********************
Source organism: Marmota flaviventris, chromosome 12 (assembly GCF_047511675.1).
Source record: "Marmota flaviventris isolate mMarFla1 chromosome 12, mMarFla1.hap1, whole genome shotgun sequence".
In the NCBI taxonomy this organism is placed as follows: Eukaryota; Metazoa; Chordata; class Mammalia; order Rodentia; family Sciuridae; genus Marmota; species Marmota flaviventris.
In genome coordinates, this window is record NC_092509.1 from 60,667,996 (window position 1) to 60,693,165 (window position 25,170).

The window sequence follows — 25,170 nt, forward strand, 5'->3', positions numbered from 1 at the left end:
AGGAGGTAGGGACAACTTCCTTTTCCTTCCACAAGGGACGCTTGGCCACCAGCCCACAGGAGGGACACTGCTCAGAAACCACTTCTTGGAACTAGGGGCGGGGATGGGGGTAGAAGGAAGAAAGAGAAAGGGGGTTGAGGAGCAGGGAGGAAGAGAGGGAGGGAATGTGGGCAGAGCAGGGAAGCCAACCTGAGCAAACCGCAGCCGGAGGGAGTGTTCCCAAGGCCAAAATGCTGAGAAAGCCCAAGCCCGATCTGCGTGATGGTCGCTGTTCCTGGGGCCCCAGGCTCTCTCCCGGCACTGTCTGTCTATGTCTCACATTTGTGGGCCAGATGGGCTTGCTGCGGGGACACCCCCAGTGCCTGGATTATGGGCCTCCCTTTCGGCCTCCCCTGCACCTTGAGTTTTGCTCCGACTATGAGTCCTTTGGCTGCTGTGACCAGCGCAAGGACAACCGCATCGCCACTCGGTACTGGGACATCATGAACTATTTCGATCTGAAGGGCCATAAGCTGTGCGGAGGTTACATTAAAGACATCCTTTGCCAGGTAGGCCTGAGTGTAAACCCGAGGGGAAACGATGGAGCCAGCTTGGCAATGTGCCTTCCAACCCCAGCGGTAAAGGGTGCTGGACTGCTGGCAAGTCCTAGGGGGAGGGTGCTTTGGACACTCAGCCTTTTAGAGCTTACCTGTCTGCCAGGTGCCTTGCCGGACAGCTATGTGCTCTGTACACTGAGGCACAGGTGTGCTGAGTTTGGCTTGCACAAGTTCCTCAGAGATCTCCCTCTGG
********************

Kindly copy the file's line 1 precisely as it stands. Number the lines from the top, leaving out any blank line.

Source organism: Marmota flaviventris, chromosome 12 (assembly GCF_047511675.1).